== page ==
In Figure 1, the uptake of phenanthrene and pyrene from Hoagland medium by ryegrass roots is shown as a function of exposure time. The uptake rate and magnitude of uptake of phenanthrene and pyrene by ryegrass roots differed. Concentrations of phenanthrene and pyrene in roots increased with exposure time, reaching a maximum at ~100 h. Although phenanthrene concentrations in roots were higher within this timeframe, they were less than two times the concentration of pyrene, most likely because of a higher initial concentration in the medium of phenanthrene (2.5 mg·L-1) than of pyrene (0.5 mg·L-1). From 100 to 240 h, the phenanthrene concentration in roots decreased sharply from 90 to 18 mg·kg-1, whereas that of pyrene declined gradually from 60 to 48 mg·kg-1. These differing uptake patterns could result from a difference in the migration of phenanthrene and pyrene to ryegrass shoots, their degradation in roots, or both. The slower rate of pyrene reduction after 100 h indicates that pyrene is recalcitrant to metabolism in roots and that, as the more lipophilic compound, it exhibits a strong affinity for plant tissues, slowing its transport from roots to shoots.
Figure 1

Concentrations of phenanthrene and pyrene in ryegrass roots as a function of uptake time. Croot means concentrations of phenanthrene and pyrene in ryegrass root.

Although spontaneous volatilization could be a cause of PAH dissipation from water, it is thought to be primarily related to plant accumulation and metabolism [2]. Figure 2 shows the dissipation efficiency of PAHs from Hoagland solution by ryegrass, which we defined as the ratio of PAH removal to the initial concentration of PAH in aqueous solution. Dissipation efficiency increased gradually with exposure time, reaching 92% for phenanthrene and 62% for pyrene at 250 hours. This result is consistent with the relatively rapid reduction of phenanthrene in ryegrass roots, which could be due to its high metabolism rate in ryegrass, relatively quick migration from roots to shoots, or both.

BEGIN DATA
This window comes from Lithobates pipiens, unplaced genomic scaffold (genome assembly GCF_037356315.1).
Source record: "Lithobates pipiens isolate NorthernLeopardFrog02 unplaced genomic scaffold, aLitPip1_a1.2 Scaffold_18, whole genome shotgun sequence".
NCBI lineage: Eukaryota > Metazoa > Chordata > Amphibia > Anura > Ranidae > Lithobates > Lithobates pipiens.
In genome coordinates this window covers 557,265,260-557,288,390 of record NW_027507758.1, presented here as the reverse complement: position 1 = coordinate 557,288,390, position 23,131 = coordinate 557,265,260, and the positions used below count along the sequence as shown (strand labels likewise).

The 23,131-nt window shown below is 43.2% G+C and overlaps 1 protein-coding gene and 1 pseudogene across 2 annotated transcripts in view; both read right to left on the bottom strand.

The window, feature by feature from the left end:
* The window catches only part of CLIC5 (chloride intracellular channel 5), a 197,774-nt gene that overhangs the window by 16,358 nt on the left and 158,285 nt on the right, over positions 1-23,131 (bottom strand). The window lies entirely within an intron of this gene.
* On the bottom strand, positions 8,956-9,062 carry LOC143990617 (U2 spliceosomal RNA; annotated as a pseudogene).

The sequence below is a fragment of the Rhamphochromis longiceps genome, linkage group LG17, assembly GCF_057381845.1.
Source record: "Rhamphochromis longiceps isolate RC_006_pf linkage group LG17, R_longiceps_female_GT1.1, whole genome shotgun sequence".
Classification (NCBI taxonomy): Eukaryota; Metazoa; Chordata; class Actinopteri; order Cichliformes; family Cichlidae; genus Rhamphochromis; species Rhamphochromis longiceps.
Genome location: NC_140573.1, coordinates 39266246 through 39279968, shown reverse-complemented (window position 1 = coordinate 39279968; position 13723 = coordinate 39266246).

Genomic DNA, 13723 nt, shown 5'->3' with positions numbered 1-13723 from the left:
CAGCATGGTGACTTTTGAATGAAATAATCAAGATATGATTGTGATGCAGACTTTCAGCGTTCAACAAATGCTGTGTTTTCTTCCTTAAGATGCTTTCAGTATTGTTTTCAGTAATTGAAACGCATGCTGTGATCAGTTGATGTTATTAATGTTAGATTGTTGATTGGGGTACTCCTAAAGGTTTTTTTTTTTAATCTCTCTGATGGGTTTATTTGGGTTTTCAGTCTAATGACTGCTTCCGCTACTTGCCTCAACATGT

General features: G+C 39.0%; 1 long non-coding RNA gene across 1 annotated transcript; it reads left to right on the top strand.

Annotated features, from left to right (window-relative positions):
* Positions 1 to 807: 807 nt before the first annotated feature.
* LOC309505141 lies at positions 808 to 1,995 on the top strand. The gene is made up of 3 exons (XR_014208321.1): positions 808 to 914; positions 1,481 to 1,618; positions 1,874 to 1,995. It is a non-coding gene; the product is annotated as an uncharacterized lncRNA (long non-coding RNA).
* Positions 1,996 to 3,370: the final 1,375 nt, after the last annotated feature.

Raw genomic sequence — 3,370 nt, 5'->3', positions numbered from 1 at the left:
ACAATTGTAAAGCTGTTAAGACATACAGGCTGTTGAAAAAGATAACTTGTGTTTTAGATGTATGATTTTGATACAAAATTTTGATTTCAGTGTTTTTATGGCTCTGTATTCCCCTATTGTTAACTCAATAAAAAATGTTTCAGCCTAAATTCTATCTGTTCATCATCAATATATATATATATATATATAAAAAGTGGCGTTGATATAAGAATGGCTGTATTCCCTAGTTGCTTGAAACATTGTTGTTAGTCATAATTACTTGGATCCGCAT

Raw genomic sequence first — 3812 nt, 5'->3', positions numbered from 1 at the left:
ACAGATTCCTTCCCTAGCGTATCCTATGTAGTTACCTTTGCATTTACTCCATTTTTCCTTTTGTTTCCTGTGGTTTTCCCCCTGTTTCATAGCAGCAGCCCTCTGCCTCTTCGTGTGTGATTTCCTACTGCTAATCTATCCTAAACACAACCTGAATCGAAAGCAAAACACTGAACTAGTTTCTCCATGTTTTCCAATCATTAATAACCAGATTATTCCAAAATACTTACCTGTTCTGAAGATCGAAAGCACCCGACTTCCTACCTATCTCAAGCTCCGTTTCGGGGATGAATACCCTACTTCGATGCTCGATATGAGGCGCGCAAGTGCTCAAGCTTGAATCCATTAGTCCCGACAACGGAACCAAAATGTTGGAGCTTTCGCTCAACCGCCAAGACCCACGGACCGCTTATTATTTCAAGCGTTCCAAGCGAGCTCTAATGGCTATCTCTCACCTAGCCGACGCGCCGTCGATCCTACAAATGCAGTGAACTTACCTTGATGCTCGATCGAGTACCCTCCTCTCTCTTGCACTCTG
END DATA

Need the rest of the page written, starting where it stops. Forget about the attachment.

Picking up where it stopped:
Figure 2

Dissipation efficiency (%) of phenanthrene and pyrene by ryegrass from aqueous solution as a function of exposure time. The values were defined as ratio of PAH removal to the initial concentration from the aqueous solution. It explained in principle the plant-affected dissipation of phenanthrene and pyrene from solution, and such dissipation was primarily related to plant accumulation and metabolism.

The root concentration factor (RCF) describes the capability of roots to accumulate contaminants from direct contact with an aqueous environment, which is here defined as the ratio of PAH concentration in roots (Croot) to that in the culture medium (Csolution): RCF = Croot/Csolution [2527]. RCF values increased with increasing root/solution contact time before approaching a nearly constant value after 150 h (Figure 3). The RCF values of pyrene were about two times greater than those of phenanthrene. Our previous study indicated that the lipophilicity (e.g., log Kow) of a compound is a determinant of the magnitude of plant uptake [18]. The higher pyrene RCF is due to its greater lipophilicity (log Kow = 5.32) compared with that of phenanthrene (log Kow = 4.46). Gao et al. (2004) reported that pyrene uptake by plants from soil was 4-7 times greater than uptake of phenanthrene [18]. Together, these results suggest that more lipophilic organic contaminants have a higher propensity for uptake in plants via roots.